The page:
For generations, in addition to the risks of recession and unemployment, the common economic pain inflicted upon the general public throughout the free world was inflation. Rising prices routinely outpaced rising wages. It cost more to buy less. As the post-World-War-II era song goes:
Now listen Mr. President,
all you Congressmen too,
you got me all frustrated
and I don’t know what to do.
I’m trying to make a dollar,
can’t even save a cent,
it takes all of my money just to
eat and pay my rent.
That’s why I got the blues,
got those inflation blues.
Now you take that paper dollar,
it’s only that in name,
the way that paper buck has shrunk,
it’s a low down dirty shame.
I got the blues, got those inflation blues.
In the 1970s, with the Soviet Union trapped behind the Iron Curtain and China trapped behind the Bamboo Curtain, America, the undisputed beacon of free enterprise, was trapped in an inflation vortex. Declaring inflation “public enemy number one,” President Gerald Ford called upon Americans to “Whip Inflation Now” by saving more, spending less and pledging their allegiance by proudly wearing WIN (Whip Inflation Now) buttons.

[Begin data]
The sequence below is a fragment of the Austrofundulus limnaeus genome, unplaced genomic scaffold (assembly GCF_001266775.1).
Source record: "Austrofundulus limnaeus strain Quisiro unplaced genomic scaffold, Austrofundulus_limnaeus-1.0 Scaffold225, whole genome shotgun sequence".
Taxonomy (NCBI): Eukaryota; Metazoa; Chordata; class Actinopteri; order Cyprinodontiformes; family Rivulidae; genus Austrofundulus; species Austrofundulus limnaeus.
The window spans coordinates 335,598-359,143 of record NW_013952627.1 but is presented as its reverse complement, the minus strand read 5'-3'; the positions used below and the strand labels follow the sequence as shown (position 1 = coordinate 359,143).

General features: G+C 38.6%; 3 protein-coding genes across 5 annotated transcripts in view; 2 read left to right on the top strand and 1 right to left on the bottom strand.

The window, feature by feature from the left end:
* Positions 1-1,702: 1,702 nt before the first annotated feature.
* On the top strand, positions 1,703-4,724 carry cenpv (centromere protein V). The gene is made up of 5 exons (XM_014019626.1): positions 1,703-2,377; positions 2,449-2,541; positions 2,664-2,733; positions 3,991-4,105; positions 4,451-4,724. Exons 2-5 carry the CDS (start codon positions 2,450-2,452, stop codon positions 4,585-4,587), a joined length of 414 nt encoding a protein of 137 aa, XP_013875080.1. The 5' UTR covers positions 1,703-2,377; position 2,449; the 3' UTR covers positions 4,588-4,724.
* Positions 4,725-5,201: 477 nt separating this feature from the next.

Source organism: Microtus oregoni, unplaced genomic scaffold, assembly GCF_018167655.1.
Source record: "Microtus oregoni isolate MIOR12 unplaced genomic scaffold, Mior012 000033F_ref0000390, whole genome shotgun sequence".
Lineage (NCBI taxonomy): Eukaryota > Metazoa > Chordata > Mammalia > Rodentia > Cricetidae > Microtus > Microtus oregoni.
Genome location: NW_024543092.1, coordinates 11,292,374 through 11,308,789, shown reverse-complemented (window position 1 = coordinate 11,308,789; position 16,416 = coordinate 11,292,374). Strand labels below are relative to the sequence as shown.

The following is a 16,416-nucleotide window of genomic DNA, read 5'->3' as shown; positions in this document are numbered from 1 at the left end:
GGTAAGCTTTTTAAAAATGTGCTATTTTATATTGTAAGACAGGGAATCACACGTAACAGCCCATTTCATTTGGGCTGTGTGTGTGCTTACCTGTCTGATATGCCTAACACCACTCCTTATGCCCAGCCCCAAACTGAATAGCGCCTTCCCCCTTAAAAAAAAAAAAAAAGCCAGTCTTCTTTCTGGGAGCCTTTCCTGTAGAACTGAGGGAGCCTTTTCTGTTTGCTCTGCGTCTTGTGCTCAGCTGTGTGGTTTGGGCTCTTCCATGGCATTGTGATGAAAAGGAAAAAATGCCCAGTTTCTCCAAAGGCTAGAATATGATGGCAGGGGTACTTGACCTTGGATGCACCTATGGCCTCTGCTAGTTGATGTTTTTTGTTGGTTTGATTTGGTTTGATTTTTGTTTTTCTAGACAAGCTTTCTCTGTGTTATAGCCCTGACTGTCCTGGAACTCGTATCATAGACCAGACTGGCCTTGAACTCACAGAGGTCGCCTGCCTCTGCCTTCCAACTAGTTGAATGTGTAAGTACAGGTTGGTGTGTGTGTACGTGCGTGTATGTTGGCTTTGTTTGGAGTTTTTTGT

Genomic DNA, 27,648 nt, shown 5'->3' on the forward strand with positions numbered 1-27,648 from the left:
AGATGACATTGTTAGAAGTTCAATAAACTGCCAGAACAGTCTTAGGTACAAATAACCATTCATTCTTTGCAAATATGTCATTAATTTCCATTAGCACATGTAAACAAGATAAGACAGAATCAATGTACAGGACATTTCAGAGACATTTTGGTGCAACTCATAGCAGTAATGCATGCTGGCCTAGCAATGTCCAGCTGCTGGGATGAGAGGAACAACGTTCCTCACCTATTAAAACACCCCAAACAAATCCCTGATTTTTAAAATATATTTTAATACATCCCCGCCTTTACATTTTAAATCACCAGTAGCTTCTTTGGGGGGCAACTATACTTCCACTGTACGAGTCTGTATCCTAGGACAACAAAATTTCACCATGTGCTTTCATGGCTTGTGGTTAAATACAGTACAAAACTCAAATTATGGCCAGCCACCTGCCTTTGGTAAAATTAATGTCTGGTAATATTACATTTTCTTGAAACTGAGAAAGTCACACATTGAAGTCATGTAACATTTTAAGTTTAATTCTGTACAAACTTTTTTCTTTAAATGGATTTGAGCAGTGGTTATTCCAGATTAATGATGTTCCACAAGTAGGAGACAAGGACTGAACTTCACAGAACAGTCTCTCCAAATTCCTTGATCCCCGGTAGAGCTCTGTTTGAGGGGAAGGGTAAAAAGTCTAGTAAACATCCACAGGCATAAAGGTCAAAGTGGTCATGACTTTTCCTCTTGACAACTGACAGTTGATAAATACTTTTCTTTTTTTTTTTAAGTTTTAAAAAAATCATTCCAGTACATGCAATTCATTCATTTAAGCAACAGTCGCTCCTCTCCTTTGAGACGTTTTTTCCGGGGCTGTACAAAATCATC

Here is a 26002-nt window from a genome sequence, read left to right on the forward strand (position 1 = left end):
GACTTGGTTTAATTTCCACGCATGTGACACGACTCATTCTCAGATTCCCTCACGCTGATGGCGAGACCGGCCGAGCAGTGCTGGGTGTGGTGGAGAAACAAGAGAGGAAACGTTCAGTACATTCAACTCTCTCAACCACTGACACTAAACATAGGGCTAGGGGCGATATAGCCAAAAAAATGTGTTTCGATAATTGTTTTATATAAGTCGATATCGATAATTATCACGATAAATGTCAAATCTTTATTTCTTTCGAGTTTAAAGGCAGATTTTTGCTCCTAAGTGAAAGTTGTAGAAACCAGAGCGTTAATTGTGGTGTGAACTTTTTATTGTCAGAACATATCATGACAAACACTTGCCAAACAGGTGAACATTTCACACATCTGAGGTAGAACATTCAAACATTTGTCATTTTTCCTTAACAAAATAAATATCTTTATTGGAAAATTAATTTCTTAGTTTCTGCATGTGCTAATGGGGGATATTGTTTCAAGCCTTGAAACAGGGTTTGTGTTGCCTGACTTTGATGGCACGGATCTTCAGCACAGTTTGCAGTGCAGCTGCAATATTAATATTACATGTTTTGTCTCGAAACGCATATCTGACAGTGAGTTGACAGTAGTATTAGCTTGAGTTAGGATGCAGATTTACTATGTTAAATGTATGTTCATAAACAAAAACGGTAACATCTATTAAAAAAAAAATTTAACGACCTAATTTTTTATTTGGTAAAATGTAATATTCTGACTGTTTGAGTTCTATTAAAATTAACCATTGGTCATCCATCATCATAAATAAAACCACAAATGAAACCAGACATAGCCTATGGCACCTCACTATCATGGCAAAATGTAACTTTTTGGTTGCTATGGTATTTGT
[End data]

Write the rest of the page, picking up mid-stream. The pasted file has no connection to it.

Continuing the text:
What deflation really means
Suddenly, with the blink of a cosmic second, the great fear facing governments and businesses is now deflation.
What was a condition unique to Japan following its asset price bubble collapse in 1989 — two “Lost Decades” of declining GDP in nominal terms, real wages falling and stagnant price levels — is spreading globally. For example, the constant drumbeat from the president of the European Central Bank, Mario Draghi, is whip deflation now: “Let me be clear: We are accountable to the European people for delivering price stability, which today means lifting inflation from its excessively low level. And we will do exactly that,” he promised this past October.
What is being called low inflation are lower prices that are battering commodities: Corn, copper, silver, oil…yes, oil, the canary in the price-war mine shaft. In just six months, oil prices plummeted over 40 percent. It is a trend we identified in the making back in June. As with many other core commodities, falling prices are not the sole result of increased supply but an indicator of a slowing global economy.
It is not only evident on equity market trading floors, it was glaringly apparent in the nation’s shopping malls. The highly touted Black Friday holiday shopping forecast for sales to rise 4.1 percent turned into an 11 percent bust. Despite deep discounts, fewer shoppers turned out and those who did spent on average 6.4 percent less than a year ago.